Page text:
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      Differences in Retinol Metabolism and Proliferative Response between Neointimal and Medial Smooth Muscle Cells

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          Abstract

          Vascular disease is multifactorial and smooth muscle cells (SMCs) play a key role. Retinoids have been shown to influence many disease-promoting processes including proliferation and differentiation in the vessel wall. Phenotypic heterogeneity of vascular SMCs is a well-known phenomenon and phenotypic modulation of SMCs precedes intimal hyperplasia. The SMCs that constitute the intimal hyperplasia demonstrate a distinct phenotype and differ in gene expression compared to medial SMCs. Cellular retinol-binding protein-1 (CRBP-I), involved in retinoid metabolism, is highly expressed in intimal SMCs, indicating altered retinoid metabolism in this subset of cells. The aim of this study was to evaluate the metabolism of all- trans ROH (atROH), the circulating prohormone to active retinoids, in vascular SMCs of different phenotypes. The results show an increased uptake of atROH in intimal SMCs compared to medial SMCs as well as increased expression of the retinoid-metabolizing enzymes retinol dehydrogenase-5 and retinal dehydrogenase-1 and, in conjunction with this gene expression, increased production of all- trans retinoic acid (atRA). Furthermore, the retinoic acid-catabolizing enzyme CYP26A1 is expressed at higher levels in medial SMCs compared to intimal SMCs. Thus, both retinoid activation and deactivation processes are in operation. To analyze if the difference in ROH metabolism was also correlated to differences in the biological response to retinol, the effects of ROH on proliferation of SMCs with this phenotypic heterogeneity were studied. We found that intimal SMCs showed a dose- and time-dependent growth inhibition when treated with atROH in contrast to medial SMCs, in which atROH had a mitogenic effect. This study shows, for the first time, that (1) vascular SMCs are able to synthesize biologically active atRA from the prohormone atROH, (2) intimal SMCs have a higher capacity to internalize atROH and metabolize atROH into atRA compared to medial SMCs and (3) atROH inhibits growth of intimal SMCs, but induces medial SMC growth.

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          Most cited references 14

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          Arterial smooth muscle cell heterogeneity: implications for atherosclerosis and restenosis development.

          During atheromatous plaque formation or restenosis after angioplasty, smooth muscle cells (SMCs) migrate from the media toward the intima, where they proliferate and undergo phenotypic changes. The mechanisms that regulate these phenomena and, in particular, the phenotypic modulation of intimal SMCs have been the subject of numerous studies and much debate during recent years. One view is that any SMCs present in the media could undergo phenotypic modulation. Alternatively, the seminal observation of Benditt and Benditt that human atheromatous plaques have the features of a monoclonal or an oligoclonal lesion has led to the hypothesis that a predisposed, medial SMC subpopulation could play a crucial role in the production of intimal thickening. The presence of a distinct SMC population in the arterial wall implies that under normal conditions, SMCs are phenotypically heterogeneous. The concept of SMC heterogeneity is gaining wider acceptance, as shown by the increasing number of publications on this subject. In this review, we discuss the in vitro studies that demonstrate the presence of distinct SMC subpopulations in arteries of various species, including humans. Their specific features and their regulation will be highlighted. Finally, the relevance of an atheroma-prone phenotype to intimal thickening formation will be discussed.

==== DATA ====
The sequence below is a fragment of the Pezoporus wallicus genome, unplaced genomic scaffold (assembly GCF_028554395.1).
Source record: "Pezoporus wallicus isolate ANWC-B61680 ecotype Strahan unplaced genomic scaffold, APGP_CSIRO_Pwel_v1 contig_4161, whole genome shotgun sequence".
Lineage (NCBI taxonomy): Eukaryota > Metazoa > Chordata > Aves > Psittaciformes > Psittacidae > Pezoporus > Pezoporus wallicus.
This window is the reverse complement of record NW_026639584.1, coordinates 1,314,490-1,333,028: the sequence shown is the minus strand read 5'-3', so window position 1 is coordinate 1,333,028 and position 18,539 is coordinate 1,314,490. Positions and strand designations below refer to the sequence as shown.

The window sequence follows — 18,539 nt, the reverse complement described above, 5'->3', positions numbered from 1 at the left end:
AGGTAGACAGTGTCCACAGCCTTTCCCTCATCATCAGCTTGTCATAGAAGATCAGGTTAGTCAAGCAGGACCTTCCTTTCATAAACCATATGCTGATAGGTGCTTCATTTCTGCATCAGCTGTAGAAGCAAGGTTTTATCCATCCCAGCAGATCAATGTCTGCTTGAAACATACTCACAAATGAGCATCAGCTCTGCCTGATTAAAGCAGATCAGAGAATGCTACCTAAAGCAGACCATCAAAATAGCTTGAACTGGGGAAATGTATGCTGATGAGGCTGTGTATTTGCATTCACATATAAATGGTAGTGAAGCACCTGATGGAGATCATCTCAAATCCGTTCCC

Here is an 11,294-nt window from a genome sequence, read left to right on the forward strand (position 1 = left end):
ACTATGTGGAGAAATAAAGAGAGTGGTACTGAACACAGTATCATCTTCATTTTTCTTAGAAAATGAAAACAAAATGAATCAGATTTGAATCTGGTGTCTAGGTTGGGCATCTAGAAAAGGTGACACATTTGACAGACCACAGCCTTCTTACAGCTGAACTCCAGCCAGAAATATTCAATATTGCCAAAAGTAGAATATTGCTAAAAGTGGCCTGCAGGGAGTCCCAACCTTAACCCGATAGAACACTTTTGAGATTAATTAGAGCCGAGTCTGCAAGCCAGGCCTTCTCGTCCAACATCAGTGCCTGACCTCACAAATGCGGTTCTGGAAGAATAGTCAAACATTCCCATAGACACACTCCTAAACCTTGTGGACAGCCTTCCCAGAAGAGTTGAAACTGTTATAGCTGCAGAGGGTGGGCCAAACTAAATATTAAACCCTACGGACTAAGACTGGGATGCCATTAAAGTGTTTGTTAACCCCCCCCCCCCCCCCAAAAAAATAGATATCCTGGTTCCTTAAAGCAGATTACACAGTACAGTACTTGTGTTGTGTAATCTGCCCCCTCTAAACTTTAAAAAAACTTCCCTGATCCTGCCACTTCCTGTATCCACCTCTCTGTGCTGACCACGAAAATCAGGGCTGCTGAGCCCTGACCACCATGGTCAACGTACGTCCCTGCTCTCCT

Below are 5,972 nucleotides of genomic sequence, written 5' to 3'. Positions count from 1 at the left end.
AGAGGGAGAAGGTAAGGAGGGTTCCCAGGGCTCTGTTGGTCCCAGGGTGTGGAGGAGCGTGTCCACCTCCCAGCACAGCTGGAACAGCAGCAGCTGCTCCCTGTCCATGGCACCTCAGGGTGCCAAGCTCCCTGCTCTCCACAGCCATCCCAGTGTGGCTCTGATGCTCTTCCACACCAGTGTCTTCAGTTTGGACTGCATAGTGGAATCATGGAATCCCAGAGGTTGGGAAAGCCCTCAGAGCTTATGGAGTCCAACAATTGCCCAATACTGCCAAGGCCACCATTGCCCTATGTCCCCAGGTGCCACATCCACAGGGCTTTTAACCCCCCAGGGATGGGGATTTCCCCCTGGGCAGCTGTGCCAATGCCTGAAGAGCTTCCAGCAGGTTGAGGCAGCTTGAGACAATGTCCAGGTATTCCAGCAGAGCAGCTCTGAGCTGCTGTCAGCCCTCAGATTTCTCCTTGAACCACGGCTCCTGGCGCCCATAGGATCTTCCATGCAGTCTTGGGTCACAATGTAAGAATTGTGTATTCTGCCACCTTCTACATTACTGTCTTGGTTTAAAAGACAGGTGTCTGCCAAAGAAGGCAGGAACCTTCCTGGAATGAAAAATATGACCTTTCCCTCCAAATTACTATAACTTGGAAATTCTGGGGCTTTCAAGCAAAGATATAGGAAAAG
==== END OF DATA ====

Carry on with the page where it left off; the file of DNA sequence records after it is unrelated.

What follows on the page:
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            Cellular retinol-binding protein I is essential for vitamin A homeostasis.

            The gene encoding cellular retinol (ROL, vitA)-binding protein type I (CRBPI) has been inactivated. Mutant mice fed a vitA-enriched diet are healthy and fertile. They do not present any of the congenital abnormalities related to retinoic acid (RA) deficiency, indicating that CRBPI is not indispensable for RA synthesis. However, CRBPI deficiency results in an approximately 50% reduction of retinyl ester (RE) accumulation in hepatic stellate cells. This reduction is due to a decreased synthesis and a 6-fold faster turnover, which are not related to changes in the levels of RE metabolizing enzymes, but probably reflect an impaired delivery of ROL to lecithin:retinol acyltransferase. CRBPI-null mice fed a vitA-deficient diet for 5 months fully exhaust their RE stores. Thus, CRBPI is indispensable for efficient RE synthesis and storage, and its absence results in a waste of ROL that is asymptomatic in vitA-sufficient animals, but leads to a severe syndrome of vitA deficiency in animals fed a vitA-deficient diet.